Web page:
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The Role of Laser Safety Goggles

Posted on 2007-12-18 as part of the Photonics Spotlight (available as e-mail newsletter!)

Permanent link: https://www.rp-photonics.com/spotlight_2007_12_18.html

Author: Dr. Rüdiger Paschotta, RP Photonics AG, RP Photonics AG

Abstract: Laser safety goggles can play an important role in laser safety. However, they must be part of a more comprehensive system of protection layers. The article discusses some essential aspects.

Dr. Rüdiger Paschotta

Ref.: encyclopedia articles on laser safety and laser safety glasses; The Photonics Spotlight 2007-07-06

Laser safety goggles are frequently used means for eye protection against laser hazards. They can function as one of the corner stones for laser safety. However, their role in this context is often poorly reflected. Therefore, it seems appropriate to make some comments.

Maintaining the visual abilities of workers or researchers in some environment is a goal which is so important that a high level of reliability is essential. That is achieved only by employing multiple layers of protection, providing some level of redundancy which guarantees safety even if one layer fails for some reason. This is the most basic reason why safety goggles can only represent one of several required safety measures.

The limited reliability of safety goggles alone is quite obvious. A strong laser beam, such as from machinery for laser cutting and welding, can easily destroy safety glasses. The same holds for intense pulses from a Q-switched laser; a single shot may make a protection glass crack, and at least the next shot then hits the eye without protection. Furthermore, a laser beam may come from the rear and be partially reflected at the safety glasses, so that some light gets into the eye. There may also be a laser beam at a wavelength against which the glasses provide no protection; particularly in laboratories, where the involved wavelengths are changing quite often, I wouldn't trust that all work is halted until fully safe glasses arrive. Even if the right glasses are available, a worker may accidentally get the wrong ones. Finally, at some places there is the terrible influence of so-called experienced laser users who ridicule those who are concerned about their safety and that of others (see The Photonics Spotlight 2007-07-06). This may lead to people working without the glasses in front of their eyes – regulations alone don't guarantee that this won't happen.

Of course, the chances that laser goggles are used can be improved. The probably best way to achieve this is to provide really suitable goggles. This requires a little more thought than one might expect, as there are several compromises which need to be adapted to the concrete circumstances. For example, the technically safest glasses tend to be heavy and uncomfortable, while very lightweight ones may not provide sufficient safety.

Concerning redundancy, a reasonable approach is to start where the hazard arises: as close as possible to the laser source, one tries to prevent laser radiation from spreading any further than absolutely required. This works fine in many industrial environments, but less so in laboratories, as the flexibility can be greatly reduced. Nevertheless, even there it is possible to strongly reduced risks by installing proper shields, send some beam through tightly fixed blackened metal rods, etc. As this alone is also for sure not perfectly safe, one can use safety goggles to essentially eliminate the residual risk. Even if they cannot protect against the full power of the original beam, they are then usually sufficient to protect against parasitic reflections, which would still be by far sufficient to destroy an eye.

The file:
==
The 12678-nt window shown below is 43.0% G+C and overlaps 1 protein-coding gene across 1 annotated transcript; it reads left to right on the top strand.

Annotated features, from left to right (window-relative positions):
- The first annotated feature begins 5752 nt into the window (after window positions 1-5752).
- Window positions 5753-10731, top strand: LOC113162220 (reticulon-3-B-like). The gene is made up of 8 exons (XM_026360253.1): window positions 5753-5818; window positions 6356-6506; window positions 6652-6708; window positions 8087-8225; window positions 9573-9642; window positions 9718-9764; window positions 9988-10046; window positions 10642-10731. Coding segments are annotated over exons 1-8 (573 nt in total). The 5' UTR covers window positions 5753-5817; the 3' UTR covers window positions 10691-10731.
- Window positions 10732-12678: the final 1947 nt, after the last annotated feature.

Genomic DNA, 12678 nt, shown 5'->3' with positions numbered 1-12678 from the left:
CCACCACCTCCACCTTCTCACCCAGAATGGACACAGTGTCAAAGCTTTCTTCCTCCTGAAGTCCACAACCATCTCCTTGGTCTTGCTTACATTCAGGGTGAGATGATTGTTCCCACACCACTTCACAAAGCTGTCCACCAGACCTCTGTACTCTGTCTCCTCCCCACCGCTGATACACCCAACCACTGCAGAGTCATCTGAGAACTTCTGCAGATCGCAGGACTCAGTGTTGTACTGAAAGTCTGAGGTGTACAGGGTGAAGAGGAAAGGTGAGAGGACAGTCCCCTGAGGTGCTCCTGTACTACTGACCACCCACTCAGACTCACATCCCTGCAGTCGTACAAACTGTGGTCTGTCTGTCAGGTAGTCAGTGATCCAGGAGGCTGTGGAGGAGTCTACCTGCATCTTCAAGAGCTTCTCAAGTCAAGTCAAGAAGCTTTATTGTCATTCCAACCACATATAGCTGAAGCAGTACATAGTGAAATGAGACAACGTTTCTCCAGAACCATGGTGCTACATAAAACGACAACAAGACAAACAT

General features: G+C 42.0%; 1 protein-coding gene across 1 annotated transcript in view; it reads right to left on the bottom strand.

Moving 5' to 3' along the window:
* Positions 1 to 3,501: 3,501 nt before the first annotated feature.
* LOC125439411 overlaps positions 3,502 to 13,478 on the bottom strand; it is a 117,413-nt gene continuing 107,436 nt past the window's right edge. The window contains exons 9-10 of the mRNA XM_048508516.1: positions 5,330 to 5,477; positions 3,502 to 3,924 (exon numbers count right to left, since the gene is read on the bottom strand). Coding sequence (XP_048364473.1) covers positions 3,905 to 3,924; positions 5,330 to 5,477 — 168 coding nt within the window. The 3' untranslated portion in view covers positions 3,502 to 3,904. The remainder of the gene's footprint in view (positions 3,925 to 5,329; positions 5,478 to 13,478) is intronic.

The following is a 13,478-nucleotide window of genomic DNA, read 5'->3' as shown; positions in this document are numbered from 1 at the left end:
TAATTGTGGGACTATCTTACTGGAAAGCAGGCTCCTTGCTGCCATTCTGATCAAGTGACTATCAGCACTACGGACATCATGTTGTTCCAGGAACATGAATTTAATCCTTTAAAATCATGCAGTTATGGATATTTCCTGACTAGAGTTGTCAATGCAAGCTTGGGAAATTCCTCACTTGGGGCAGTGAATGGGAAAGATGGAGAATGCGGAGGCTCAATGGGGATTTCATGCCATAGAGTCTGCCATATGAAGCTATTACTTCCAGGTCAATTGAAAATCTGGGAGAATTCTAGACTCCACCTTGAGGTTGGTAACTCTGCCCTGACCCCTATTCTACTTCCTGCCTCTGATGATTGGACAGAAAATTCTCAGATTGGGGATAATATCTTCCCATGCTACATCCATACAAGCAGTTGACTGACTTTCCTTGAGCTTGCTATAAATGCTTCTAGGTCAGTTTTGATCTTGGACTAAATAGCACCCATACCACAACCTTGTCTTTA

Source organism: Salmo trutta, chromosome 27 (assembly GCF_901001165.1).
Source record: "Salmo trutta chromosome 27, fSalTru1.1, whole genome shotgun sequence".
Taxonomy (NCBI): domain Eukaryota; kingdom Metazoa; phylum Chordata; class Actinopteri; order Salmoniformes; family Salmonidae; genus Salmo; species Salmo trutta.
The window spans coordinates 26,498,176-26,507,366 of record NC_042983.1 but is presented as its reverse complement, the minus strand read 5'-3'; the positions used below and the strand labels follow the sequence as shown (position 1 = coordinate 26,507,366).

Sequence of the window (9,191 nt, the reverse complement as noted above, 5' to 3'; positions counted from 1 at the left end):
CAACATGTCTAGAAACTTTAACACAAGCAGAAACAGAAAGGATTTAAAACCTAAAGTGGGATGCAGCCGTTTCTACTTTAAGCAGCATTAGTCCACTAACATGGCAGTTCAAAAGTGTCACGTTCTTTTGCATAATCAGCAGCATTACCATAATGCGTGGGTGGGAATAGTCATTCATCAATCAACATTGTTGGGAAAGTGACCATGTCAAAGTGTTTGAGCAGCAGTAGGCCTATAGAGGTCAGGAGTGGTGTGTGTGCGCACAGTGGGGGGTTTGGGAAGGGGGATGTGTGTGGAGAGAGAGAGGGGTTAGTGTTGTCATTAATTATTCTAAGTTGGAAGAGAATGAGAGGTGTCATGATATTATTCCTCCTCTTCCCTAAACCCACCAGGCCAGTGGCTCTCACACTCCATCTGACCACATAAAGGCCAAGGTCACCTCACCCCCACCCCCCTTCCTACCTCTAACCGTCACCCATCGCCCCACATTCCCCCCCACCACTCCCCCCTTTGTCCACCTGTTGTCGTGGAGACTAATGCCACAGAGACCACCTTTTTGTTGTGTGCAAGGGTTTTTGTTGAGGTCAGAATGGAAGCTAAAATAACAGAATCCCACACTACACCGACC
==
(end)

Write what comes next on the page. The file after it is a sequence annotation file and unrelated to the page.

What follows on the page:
Redundancy is essential, but it unfortunately also doesn't work as nicely as it should do in principle. This is because people are aware of it and consequently think that there is enough redundancy to omit this or that layer of safety measures when it is not convenient. We are familiar with that from the context of driving, where e.g. the introduction of anti-lock braking system (ABS) didn't have the expected impact on collision rates due to “risk compensation”: some drivers started to drive less safely, believing that ABS would rescue them. In reality, the driving risks grow so quickly with increasing speed that it doesn't take much to overcompensate the beneficial effects of ABS or whatever safety equipment. Similar things occasionally happen in nuclear power stations, where it is apparently hard to convince all workers that redundancy is not a sufficient reason for violating safety rules.

Perfect safety is impossible to obtain, but at least we can find a reasonable safety level by employing a well thought-through system of safety measures and by occasionally reflecting the essential aspects. I hope that this article helps to safe a few eyes!

This article is a posting of the Photonics Spotlight, authored by Dr. Rüdiger Paschotta. You may link to this page and cite it, because its location is permanent. See also the RP Photonics Encyclopedia.

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